MR. KELLY: Well, with the P-5+1, there was an agreement in principle, as you know, to meet again to discuss the nuclear concerns. We’ve not received an answer to that. We’re not optimistic that we will get an answer soon on it. And the P-5+1 has decided that they will meet again, and I expect they will, in the next few weeks, to look at options because we’re running out of time, obviously, in this year.

On the IAEA, I understand that in the wake of the announcement on Sunday, that they were going to build another 10 enrichment facilities, the IAEA has asked Iran to clarify what their intentions are. But there again, we don’t have any – we haven’t gotten a positive response to the proposal, but we all know about the Tehran research reactor.

QUESTION: So the IAEA has asked Iran to clarify what it meant when it said it was going to build 10 new enrichment – isn’t that kind of clarified already enough?

MR. KELLY: Well, I think what they –

QUESTION: Every time you’ve gone back to the Iranians and asked for clarification, they’ve given you more of what they’ve said in public. And then every time that we ask about what they say in public, you say, “Well, we haven’t gotten any clarification yet.” So isn’t it obvious now what it is they’re doing?

MR. KELLY: Well, it’s becoming more and more obvious, I have to say. I mean, we still prefer to pursue the engagement route, and we think that we’ve made some very good proposals that will address their concerns, and will help them reap some rewards for their own civilian nuclear program, reap rewards in the sense of greater cooperation, integration with the international community. But if they continue not to give us a positive answer, then they’ll leave us with no other choice but to go down the second track.


QUESTION: Ian, yesterday you were talking about all of the foreign ministers that Secretary Clinton had been talking to by phone. And I just wanted to clarify, there are reports that when she had that conversation with Minister Kouchner, that she actually asked for troops. Is that correct? Or could you at least clarify what the nature of that conversation was?

MR. KELLY: Well, I don’t know exactly what I said yesterday, but what I should have said is that we don’t go into the details of –

QUESTION: Right. Predicted that you would say that –

MR. KELLY: – of our diplomatic –

QUESTION: Can you at least steer us in some direction?

MR. KELLY: Well, I think, clearly, they focused on our shared effort in Afghanistan, and looking forward to the NATO meeting, looking forward to the force generation conference on Monday. She gave him the broad outlines of the President’s strategy that will be rolled out tonight. But I think for details of what France is willing or not willing to do, I think you really have to ask our allies – have to ask the French.

QUESTION: Of course, the question isn’t what they’re willing to do, it’s what you want them to do.


QUESTION: Because we know what they --

MR. KELLY: Well, it’s not so much what we want them to do, it’s what we –

QUESTION: Well, that’s exactly what it is.

MR. KELLY: Well, we –

QUESTION: I mean, that was her question.

MR. KELLY: I know. But we don’t make demands on allies.

QUESTION: Well, you can’t change her question.

MR. KELLY: I know. I’m not changing her question.

QUESTION: Yeah, you are. You’re saying –

MR. KELLY: Well, I’m declining going into details of the contents of their conversation.

QUESTION: Well, the French would say that they – that they asked that they will not go – they will be there as long as the need to be, but no more troops. So that would seem to imply that she asked for more troops. Is that –

MR. KELLY: No, I’m not going to imply one way or the other except to say that France does have some very valuable capabilities that a lot of NATO and ISAF – NATO allies and ISAF partners don’t have in terms of rapid deployment --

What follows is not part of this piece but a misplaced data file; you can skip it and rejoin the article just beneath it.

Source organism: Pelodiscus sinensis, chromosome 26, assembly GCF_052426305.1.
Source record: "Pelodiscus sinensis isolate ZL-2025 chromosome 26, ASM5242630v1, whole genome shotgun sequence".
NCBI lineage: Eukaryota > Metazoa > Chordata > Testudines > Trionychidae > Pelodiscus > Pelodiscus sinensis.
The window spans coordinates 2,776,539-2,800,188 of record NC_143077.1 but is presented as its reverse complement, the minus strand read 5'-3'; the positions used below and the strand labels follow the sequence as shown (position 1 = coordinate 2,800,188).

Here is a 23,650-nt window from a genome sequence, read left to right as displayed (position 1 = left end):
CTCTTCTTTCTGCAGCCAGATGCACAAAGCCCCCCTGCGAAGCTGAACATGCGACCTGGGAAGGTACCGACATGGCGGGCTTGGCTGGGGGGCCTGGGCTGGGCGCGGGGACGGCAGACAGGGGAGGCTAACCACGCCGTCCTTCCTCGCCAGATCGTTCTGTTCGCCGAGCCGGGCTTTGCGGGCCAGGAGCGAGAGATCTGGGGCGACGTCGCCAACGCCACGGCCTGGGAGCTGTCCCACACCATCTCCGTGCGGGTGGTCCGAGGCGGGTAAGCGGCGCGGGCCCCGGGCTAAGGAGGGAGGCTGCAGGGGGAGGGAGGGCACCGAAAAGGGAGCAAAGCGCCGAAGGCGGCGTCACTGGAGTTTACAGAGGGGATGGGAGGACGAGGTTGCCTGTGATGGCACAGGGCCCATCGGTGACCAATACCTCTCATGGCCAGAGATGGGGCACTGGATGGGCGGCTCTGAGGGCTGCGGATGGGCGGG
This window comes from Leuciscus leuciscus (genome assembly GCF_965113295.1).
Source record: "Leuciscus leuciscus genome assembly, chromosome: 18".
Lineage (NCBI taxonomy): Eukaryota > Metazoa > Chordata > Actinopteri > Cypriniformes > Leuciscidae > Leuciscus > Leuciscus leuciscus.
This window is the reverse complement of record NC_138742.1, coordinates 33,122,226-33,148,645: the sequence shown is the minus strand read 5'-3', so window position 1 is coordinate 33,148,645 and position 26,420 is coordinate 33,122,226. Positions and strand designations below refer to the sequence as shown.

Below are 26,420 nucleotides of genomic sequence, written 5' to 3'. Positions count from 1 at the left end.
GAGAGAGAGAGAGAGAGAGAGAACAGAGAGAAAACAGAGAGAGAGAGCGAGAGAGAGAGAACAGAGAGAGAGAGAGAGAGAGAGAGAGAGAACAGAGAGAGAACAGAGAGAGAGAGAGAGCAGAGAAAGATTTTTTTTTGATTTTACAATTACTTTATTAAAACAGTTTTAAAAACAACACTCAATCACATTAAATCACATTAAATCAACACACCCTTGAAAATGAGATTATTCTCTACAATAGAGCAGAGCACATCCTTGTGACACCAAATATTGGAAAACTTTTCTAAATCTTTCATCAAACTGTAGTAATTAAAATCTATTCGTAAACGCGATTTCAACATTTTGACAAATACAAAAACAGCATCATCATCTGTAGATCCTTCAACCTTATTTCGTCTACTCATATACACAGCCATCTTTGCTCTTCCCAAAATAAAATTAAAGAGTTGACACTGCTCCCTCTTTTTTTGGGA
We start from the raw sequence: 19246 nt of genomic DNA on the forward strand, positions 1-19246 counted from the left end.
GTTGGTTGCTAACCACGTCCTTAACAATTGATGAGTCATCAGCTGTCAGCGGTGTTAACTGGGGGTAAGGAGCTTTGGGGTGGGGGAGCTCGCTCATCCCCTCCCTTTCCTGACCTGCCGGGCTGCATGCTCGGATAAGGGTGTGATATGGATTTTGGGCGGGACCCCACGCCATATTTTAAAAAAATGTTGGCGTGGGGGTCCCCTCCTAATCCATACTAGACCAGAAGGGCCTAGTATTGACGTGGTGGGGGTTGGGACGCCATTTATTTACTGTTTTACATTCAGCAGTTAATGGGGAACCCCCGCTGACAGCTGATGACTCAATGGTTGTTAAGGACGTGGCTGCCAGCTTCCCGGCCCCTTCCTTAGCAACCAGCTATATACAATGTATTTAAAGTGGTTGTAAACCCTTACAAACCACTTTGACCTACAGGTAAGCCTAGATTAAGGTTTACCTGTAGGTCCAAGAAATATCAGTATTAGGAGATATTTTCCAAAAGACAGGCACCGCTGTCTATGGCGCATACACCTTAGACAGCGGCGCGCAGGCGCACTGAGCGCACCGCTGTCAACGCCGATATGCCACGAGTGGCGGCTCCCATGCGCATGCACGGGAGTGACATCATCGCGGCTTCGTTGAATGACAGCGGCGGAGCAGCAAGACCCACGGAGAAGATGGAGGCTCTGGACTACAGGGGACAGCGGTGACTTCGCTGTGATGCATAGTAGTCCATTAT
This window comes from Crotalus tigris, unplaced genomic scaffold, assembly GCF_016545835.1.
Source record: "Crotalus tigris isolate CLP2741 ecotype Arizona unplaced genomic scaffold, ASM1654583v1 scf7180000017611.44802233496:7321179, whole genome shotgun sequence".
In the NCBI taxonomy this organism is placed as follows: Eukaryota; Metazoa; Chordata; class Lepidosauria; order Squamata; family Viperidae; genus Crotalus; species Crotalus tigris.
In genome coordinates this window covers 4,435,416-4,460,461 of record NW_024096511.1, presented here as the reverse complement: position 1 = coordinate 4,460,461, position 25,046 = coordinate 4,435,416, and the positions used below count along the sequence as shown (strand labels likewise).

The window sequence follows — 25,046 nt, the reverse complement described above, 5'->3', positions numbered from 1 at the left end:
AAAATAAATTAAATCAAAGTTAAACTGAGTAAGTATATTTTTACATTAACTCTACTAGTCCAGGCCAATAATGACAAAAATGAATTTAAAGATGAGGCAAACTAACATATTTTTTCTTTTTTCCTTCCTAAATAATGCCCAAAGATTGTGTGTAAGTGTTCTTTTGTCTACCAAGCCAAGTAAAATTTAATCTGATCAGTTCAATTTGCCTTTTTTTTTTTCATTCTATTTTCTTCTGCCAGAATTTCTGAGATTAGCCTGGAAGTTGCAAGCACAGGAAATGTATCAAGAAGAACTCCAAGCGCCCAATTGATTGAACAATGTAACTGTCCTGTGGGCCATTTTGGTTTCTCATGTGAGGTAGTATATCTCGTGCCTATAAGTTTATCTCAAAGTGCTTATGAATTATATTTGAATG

QUESTION: Be as specific as you can here. (Laughter.)

MR. KELLY: (Laughter.) Rapid deployment --

QUESTION: Well, yeah?

MR. KELLY: -- and other capabilities of a major power like France.

QUESTION: You say the French have better rapid deployment ability than the U.S. or, say, a country that’s --

MR. KELLY: No, no. I’m just – but it’s an international effort, and we want to do this in concert with our allies. As I say, there are 43 countries involved in Afghanistan, and only a few have the kind of capabilities that France and the UK and the U.S. and other countries have.


QUESTION: Speaking of the international effort and the expectation that there’ll be an acceleration of troop movements to Afghanistan, can you bring us up to date in what the discussions are with Russia for the air corridor supply to Afghanistan?

MR. KELLY: Well, I know that we had intensive discussions a couple weeks ago when Ambassador Holbrooke was out there. We do have an agreement to use that corridor to overfly or transit Russian territory. And we’ve had a couple of flights – two, I said a couple, that’s two – and I’m not sure exactly what the plans are for more flights. I’m not trying to kick the ball across the river, but it really is the Pentagon that would – that has the implementation.

QUESTION: Well, they very diplomatically say that it’s actually a State Department concern, hammering out the --

MR. KELLY: Well, yeah. I mean, we did participate in these diplomatic discussions in Moscow which were focused mostly on logistical details, such as payment of fees and overflight rights.

QUESTION: But it sounds as if that kind of sputtering along won’t provide the huge potential overflights that are needed.

MR. KELLY: Well, I’m not so sure we need the – that kind of huge potential. I think it all depends on where the material is coming from and where it’s pre-deployed, and – but again, these are – I’m getting into Pentagon details here.
Go ahead.

QUESTION: Yeah, if you are talking about international effort to Afghanistan, what is the main goal for the United States? Does the United States try to get military and operational support, or just more civilian or – and diplomatic support?

MR. KELLY: No, it’s a comprehensive approach, or a blended approach. It’s civilian and military. I think a lot of the focus of this discussion has been on the security aspects of it, which is absolutely essential, because before we can get an Afghanistan that is secure and has good governance, people need to feel safe. So I would say that this is a – we talk about different legs of the effort – the civilian part, the military part, defense, development, diplomacy. This is all one effort. It’s a blended effort, really.